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National Audit Office report: Ministry of Defence: Accepting Equipment off-contract and into Service

Ministry of Defence: Accepting Equipment off-contract and into Service

"Acceptance is a critical stage in the procurement cycle, and therefore needs to be rigorously managed. If properly applied, Smart Acceptance should alleviate many of the problems identified in my report."

"Acceptance is a critical stage in the procurement cycle, and therefore needs to be rigorously managed. If properly applied, Smart Acceptance should alleviate many of the problems identified in my report."

Sir John Bourn

 

Sir John Bourn, head of the National Audit Office, today told Parliament that the Ministry of Defence (the Department) is introducing “Smart Acceptance”* procedures, which should, if applied with rigour, address weaknesses in existing processes for accepting equipment which have occasionally cost one or all of time, money and capability. For example, the report identifies £60 million of costs over 5 years, associated with equipments, which were accepted but did not fully meet their requirement.

* Smart Acceptance is part of the wider Smart Procurement Initiative for improving defence procurement to ensure that projects are delivered to time and budget without jeopardising capability.

Acceptance is central to the successful delivery of an operational capability to the end user. Traditionally acceptance has had two parts – off-contract and into service – reflecting the differences in responsibilities of those procuring and operating the equipment. The decision-making involved is complex and, in most cases, the Department has achieved what it assessed to be a satisfactory outcome.

The Department has accepted into service some 65 major equipments with a value of £10 million or above in the past five years, including Trident submarines, Challenger II tanks and Sea King helicopters. The National Audit Office analysed the majority of these equipments and found that:

  • Only 40 per cent of equipments accepted off-contract fully met the operational requirement.
  • In half of the cases where the requirement was not fully met, the Department did not require the contractor to rectify the shortfall either because it was judged that there would be no detrimental impact on operational capability or because of pressure from the user. In those cases the Department did not always receive financial recompense.
  • In some cases, where the contractor did not accept responsibility for rectifying the shortcoming at its own expense, the Department deleted parts of the requirement to enable equipment to be accepted into service in order to provide operational benefits.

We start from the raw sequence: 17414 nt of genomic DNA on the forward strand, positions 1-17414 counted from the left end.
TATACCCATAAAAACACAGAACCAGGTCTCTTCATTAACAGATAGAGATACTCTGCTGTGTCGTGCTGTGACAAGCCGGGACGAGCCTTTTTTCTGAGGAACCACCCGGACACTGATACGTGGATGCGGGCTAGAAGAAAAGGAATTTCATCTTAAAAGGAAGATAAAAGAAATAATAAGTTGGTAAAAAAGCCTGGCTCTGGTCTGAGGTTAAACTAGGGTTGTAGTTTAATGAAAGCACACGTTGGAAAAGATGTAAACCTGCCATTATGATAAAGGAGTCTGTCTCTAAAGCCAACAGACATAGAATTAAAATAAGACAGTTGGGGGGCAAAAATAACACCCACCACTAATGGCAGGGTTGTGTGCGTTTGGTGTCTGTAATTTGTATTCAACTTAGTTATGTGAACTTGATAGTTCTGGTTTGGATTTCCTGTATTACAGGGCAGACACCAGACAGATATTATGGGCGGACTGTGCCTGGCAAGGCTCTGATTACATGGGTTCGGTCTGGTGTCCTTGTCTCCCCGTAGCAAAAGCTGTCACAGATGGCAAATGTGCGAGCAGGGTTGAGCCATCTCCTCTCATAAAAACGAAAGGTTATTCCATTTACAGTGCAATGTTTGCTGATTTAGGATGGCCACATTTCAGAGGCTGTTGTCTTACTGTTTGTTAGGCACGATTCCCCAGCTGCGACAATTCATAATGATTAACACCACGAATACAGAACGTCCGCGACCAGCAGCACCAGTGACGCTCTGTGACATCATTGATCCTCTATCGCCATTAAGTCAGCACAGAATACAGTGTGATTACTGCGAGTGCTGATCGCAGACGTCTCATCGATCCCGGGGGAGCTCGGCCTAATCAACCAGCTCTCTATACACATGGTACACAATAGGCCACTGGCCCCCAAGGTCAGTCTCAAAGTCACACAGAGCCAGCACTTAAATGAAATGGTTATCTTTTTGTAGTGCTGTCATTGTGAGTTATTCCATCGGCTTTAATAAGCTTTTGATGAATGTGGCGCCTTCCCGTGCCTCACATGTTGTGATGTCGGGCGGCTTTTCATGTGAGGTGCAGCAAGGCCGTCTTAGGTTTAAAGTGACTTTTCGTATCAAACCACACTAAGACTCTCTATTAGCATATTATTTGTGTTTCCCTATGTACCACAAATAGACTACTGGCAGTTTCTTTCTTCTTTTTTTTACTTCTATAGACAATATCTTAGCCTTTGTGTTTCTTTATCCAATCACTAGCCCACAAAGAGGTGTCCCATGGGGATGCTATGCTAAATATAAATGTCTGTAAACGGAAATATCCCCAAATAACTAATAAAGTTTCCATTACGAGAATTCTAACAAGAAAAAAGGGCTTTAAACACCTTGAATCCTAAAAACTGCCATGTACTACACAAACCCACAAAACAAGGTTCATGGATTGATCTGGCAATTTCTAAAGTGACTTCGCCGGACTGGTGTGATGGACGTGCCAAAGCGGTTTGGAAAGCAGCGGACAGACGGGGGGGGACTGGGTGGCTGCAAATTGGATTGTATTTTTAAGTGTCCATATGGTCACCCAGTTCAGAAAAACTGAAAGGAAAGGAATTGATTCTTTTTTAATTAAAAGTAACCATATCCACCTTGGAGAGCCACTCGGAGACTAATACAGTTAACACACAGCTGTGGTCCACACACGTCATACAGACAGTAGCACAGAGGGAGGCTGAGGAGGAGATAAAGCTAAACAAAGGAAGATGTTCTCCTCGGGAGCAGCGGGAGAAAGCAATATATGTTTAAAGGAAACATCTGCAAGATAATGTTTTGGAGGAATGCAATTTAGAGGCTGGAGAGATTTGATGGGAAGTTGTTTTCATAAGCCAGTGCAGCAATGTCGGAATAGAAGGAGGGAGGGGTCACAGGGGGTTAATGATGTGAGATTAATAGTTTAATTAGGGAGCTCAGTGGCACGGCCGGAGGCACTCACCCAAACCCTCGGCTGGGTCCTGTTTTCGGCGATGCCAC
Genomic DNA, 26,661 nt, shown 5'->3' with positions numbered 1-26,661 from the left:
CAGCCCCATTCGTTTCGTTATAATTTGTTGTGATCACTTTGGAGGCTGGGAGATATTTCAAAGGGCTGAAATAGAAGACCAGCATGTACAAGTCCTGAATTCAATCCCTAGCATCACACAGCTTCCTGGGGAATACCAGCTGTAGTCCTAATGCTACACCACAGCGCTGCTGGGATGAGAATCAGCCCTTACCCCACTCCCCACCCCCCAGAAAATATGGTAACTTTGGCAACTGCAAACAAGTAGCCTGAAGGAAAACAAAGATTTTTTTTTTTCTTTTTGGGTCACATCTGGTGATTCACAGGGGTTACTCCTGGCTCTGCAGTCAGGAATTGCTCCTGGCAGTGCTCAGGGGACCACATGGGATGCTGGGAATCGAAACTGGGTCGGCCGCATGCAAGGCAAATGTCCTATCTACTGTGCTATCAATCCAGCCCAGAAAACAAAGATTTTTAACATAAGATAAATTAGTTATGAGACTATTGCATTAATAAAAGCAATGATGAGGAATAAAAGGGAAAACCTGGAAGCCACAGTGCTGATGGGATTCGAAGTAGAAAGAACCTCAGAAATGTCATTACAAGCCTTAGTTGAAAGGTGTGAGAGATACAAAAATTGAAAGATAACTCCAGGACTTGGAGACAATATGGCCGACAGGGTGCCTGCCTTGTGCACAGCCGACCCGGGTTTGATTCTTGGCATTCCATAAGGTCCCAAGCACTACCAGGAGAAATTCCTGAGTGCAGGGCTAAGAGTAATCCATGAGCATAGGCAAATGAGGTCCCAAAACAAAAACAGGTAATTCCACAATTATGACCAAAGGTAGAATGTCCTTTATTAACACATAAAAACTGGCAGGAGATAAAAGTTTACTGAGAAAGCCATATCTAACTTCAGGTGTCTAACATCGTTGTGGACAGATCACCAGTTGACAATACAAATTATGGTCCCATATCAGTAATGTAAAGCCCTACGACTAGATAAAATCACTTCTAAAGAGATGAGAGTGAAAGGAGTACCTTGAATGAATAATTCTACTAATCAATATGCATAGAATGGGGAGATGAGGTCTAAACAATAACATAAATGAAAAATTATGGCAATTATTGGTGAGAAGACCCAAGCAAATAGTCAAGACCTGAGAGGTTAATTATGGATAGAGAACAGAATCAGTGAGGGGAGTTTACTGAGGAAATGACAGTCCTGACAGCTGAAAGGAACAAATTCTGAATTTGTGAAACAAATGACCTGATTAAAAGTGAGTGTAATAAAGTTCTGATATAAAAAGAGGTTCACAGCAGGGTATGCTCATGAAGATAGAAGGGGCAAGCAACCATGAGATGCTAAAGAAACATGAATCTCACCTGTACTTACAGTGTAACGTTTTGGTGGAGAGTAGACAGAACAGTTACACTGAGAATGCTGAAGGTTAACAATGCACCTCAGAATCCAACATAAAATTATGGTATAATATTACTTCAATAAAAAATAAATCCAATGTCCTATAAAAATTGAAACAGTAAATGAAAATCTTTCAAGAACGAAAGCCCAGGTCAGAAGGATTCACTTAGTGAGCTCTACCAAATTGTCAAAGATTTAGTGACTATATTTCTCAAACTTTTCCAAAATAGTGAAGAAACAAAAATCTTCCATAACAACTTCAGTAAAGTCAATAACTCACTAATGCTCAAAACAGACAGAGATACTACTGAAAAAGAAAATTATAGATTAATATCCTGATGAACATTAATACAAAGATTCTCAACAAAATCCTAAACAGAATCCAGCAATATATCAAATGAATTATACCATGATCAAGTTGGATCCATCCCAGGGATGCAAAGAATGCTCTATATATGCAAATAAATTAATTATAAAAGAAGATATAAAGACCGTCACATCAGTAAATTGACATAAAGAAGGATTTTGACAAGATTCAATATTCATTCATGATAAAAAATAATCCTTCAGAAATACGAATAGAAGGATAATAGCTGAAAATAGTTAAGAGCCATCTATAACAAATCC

• There is little detailed guidance available on how to construct cost-effective testing and trialling regimes. However, the vast majority of projects had strategies in place for identifying, gathering and analysing the evidence required to demonstrate equipment performance. The Department’s considerable experience meant that most defects were identified and consensus was reached between stakeholders.
  • A number of contracts failed to cover important elements of the requirement, or did not do so clearly enough to allow remedies to be sought. For example, in one-third of cases, contract acceptance criteria did not fully reflect the requirement.
  • There are additional challenges involved in translating operational requirements into contract acceptance criteria where equipments are purchased from overseas, notably through the United States Foreign Military Sales system.

The National Audit Office report reinforces the need for the new “smart” approach to acceptance and makes a number of recommendations to further improve the efficiency of the acceptance process and the effectiveness of outcomes. In particular, the Department should:

  • Build on the introduction of Integrated Project Teams to ensure that all key players are brought into the acceptance process at an early stage to improve the design of acceptance strategies.
  • Continue the development of Smart Procurement techniques that offer potential for better management of the acceptance process, and examine the scope for more use of provisos to secure early operational benefits where there are performance difficulties.
  • Ensure that all significant procurement contracts include clearly defined provisions to enable the Department to obtain appropriate financial redress where performance requirements or delivery schedules are not met.
  • Generate quantified analyses of the financial and operational merits of contractual acceptance provisions to ensure that these are the most cost-effective in specific circumstances.

 

Publication details:

ISBN: 0105566594 [Buy a hard copy of this report from TSO]

HC: 204 1999-2000

Published date: February 11, 2000